I could frame a series of evenings by the vehicles that will carry me to and fro.
Last night it was a Mercedes driven by a large French Egyptian poet. A woman. Her name was Soraya. She was driving a car for extra money, although it had already been five days, and the car company she worked for was dishonest and corrupt. She was waiting out a lawsuit, wreaked by unsavory characters in her business as realtor. She had a relative who was a billionaire. Yes, a billionaire, she said, and this relative dressed her dogs in designer sweaters even as homeless people camped out on Fountain Avenue, just down the street from the hospital where her husband, a cardiologist turned administrator, had made his billions. Can you imagine that, she said. Sweaters for dogs. I am writing a poem about this thing. My theory is that animal lovers are entirely selfish, narcissists, really. She has an uncle with Alzheimer's, she told me, when I told her that I wrote about disability, about my daughter. The disabled are not counted, she said. He is a person. I talk to him with my eyes. I murmured, no getting in the edges. Wise. We talked about French poetry, how she thought in French, had never written in English. I told her to give it a go. I don't remember the context, but she said, You'll have to pick out the truth. She dropped me off at a bar on the west side, a dive bar where I was to meet a stranger and listen to music.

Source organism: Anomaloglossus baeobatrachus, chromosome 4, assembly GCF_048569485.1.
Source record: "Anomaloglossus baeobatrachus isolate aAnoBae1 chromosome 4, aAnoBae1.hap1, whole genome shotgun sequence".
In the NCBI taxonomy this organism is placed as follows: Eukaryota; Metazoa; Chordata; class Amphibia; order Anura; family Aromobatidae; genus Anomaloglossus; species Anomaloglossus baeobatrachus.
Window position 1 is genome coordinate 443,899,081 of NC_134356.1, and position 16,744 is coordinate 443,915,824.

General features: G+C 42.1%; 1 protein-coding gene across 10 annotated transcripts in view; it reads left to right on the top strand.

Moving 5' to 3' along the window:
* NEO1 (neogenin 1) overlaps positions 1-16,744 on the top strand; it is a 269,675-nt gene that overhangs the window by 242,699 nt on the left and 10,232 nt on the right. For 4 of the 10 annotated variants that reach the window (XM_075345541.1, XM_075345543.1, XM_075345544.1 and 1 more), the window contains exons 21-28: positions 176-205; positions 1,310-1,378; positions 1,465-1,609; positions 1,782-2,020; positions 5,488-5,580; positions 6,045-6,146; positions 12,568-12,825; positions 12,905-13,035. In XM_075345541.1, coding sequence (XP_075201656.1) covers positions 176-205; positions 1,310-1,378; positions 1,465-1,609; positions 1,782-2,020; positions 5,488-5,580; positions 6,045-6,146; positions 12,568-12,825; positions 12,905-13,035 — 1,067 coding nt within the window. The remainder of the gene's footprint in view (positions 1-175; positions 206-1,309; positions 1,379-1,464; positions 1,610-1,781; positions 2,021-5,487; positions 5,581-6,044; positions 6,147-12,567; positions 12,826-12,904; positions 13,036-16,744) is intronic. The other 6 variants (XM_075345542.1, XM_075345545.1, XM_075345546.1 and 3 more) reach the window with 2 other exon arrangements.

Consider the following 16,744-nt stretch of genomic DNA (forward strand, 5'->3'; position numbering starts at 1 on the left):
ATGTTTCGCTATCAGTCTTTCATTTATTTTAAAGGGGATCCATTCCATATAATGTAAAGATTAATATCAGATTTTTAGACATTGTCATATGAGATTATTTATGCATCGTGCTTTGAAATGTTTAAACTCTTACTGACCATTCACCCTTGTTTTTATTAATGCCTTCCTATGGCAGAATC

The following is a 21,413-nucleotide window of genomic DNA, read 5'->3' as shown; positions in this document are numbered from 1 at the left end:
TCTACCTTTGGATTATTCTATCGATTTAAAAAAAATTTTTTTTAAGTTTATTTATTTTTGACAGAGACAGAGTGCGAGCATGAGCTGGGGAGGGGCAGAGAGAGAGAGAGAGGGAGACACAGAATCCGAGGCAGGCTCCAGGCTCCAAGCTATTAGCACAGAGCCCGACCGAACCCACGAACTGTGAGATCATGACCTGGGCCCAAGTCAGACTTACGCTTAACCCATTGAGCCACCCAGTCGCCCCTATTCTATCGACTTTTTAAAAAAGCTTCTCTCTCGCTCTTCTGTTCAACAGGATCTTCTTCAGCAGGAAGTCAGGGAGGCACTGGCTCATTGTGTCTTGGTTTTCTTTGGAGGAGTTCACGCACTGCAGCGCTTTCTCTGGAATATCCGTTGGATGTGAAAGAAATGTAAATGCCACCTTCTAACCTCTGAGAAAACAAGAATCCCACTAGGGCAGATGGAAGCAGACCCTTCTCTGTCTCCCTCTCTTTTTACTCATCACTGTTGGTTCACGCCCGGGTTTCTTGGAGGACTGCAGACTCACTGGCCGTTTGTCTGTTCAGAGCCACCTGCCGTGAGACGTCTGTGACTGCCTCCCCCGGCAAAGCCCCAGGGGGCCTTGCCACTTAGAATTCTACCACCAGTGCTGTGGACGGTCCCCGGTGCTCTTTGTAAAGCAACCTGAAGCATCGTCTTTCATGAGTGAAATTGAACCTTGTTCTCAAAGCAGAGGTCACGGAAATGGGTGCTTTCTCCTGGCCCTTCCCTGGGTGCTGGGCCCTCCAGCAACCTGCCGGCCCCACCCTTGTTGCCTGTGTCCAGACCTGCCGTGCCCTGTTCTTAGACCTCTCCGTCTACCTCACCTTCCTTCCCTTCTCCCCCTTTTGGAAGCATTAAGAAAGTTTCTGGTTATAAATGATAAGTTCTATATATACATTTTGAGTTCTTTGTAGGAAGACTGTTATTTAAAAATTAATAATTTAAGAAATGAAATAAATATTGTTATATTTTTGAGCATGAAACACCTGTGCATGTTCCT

A young man named Ahok picked me up from the bar at 11:30 pm. I climbed into his luxury Prius. I've never ridden in such a big, nice Prius, I offered in the way of conversation. The dashboard glowed. My voice was hoarse from talking over music in the dive bar with the stranger. I had drunk two glasses of Cabernet, not Merlot. It's a regular size one, Ahok told me. It looks big because of the leather seats. I sank back into them, refrained from discouraging the use of the freeway, said instead, Well, you're driving me home from my first encounter with a stranger in almost 25 years. He shook his head. He wore cologne and a gold chain bracelet. Have you ever done that? I asked. Meet a stranger at a bar? He said he didn't believe in that. It wasn't right. I sank back, sunk, deeper into the leather seats that made his car look bigger than it was. I tried not to presume, assume. I imagined a burka, a garment dropping from the sky, covering my body, my flesh, a slit for my eyes, my beautiful eyes.